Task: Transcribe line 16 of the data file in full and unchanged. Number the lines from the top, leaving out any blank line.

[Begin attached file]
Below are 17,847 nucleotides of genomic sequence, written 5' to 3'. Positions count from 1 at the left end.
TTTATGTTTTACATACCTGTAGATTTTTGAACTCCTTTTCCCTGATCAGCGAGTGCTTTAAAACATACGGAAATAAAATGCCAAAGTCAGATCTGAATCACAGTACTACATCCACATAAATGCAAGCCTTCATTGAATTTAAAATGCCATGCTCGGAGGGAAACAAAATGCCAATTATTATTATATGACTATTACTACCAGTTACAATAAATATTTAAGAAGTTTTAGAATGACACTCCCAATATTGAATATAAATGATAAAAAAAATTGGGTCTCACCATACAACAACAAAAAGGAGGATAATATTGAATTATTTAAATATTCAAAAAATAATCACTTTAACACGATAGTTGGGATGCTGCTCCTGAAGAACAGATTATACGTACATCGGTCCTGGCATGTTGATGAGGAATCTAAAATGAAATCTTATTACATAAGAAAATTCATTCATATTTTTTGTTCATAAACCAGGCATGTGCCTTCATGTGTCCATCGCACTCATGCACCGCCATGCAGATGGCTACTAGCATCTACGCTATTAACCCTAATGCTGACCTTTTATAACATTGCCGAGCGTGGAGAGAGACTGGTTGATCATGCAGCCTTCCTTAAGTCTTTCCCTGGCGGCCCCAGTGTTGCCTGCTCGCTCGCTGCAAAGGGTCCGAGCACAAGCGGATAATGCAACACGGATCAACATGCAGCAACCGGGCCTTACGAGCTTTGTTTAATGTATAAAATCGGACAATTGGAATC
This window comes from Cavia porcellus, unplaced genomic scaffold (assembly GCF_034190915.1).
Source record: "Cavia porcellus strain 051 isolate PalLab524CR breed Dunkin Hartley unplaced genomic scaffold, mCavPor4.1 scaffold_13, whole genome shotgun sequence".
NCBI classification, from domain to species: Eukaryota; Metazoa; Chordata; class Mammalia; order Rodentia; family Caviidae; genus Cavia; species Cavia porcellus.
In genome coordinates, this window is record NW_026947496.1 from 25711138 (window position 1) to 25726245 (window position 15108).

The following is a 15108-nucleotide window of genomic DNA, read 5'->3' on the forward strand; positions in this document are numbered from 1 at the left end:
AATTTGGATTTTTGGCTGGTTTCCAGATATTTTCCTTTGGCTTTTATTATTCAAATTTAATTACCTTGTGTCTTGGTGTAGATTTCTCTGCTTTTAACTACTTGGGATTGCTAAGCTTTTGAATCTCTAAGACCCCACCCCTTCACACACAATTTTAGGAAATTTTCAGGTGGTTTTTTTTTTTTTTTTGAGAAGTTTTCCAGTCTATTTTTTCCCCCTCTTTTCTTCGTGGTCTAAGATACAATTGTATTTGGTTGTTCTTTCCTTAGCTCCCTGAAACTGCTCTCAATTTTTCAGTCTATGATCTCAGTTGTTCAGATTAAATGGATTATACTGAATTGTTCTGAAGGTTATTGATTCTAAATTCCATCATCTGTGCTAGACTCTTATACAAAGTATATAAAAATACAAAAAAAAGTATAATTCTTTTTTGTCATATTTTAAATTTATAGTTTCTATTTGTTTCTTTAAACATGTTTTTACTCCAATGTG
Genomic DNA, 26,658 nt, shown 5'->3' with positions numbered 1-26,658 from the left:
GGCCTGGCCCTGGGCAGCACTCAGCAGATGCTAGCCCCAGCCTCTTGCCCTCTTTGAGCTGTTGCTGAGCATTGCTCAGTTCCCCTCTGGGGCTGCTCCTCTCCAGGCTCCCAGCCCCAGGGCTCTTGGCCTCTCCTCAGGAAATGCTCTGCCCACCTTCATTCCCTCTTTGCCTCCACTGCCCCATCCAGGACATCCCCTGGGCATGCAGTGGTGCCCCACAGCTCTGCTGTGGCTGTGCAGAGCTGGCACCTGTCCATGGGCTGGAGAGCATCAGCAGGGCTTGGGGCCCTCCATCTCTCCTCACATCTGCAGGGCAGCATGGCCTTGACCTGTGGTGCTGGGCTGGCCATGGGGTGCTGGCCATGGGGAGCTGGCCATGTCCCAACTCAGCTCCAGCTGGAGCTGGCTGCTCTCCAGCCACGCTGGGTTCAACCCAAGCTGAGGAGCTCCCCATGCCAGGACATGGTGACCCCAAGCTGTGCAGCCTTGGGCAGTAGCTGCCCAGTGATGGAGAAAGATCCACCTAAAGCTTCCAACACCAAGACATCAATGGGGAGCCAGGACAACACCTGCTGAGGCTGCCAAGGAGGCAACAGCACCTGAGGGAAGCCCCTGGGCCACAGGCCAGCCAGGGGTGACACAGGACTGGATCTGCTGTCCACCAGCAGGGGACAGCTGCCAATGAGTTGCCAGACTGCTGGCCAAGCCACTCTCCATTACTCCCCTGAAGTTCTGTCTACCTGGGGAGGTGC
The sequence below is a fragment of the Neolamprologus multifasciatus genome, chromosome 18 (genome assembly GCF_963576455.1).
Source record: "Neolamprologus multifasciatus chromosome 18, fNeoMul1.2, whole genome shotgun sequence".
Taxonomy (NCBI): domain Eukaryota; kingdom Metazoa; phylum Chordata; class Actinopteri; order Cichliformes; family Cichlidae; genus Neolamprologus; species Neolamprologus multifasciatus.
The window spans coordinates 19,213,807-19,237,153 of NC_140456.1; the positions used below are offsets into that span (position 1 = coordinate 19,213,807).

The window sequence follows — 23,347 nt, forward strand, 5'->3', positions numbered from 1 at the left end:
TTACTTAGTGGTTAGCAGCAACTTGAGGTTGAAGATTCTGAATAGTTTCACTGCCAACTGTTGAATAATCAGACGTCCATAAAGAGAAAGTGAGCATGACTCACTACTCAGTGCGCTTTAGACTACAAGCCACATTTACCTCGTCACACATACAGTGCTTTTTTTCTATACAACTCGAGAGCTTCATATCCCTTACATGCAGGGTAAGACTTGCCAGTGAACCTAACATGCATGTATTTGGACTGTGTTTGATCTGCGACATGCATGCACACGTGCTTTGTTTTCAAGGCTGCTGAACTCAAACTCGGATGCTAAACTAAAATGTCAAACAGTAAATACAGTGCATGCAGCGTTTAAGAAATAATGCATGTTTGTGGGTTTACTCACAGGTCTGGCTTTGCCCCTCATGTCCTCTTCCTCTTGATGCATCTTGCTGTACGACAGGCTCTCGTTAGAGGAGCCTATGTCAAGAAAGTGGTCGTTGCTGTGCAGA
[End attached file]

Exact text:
TTACTTAGTGGTTAGCAGCAACTTGAGGTTGAAGATTCTGAATAGTTTCACTGCCAACTGTTGAATAATCAGACGTCCATAAAGAGAAAGTGAGCATGACTCACTACTCAGTGCGCTTTAGACTACAAGCCACATTTACCTCGTCACACATACAGTGCTTTTTTTCTATACAACTCGAGAGCTTCATATCCCTTACATGCAGGGTAAGACTTGCCAGTGAACCTAACATGCATGTATTTGGACTGTGTTTGATCTGCGACATGCATGCACACGTGCTTTGTTTTCAAGGCTGCTGAACTCAAACTCGGATGCTAAACTAAAATGTCAAACAGTAAATACAGTGCATGCAGCGTTTAAGAAATAATGCATGTTTGTGGGTTTACTCACAGGTCTGGCTTTGCCCCTCATGTCCTCTTCCTCTTGATGCATCTTGCTGTACGACAGGCTCTCGTTAGAGGAGCCTATGTCAAGAAAGTGGTCGTTGCTGTGCAGA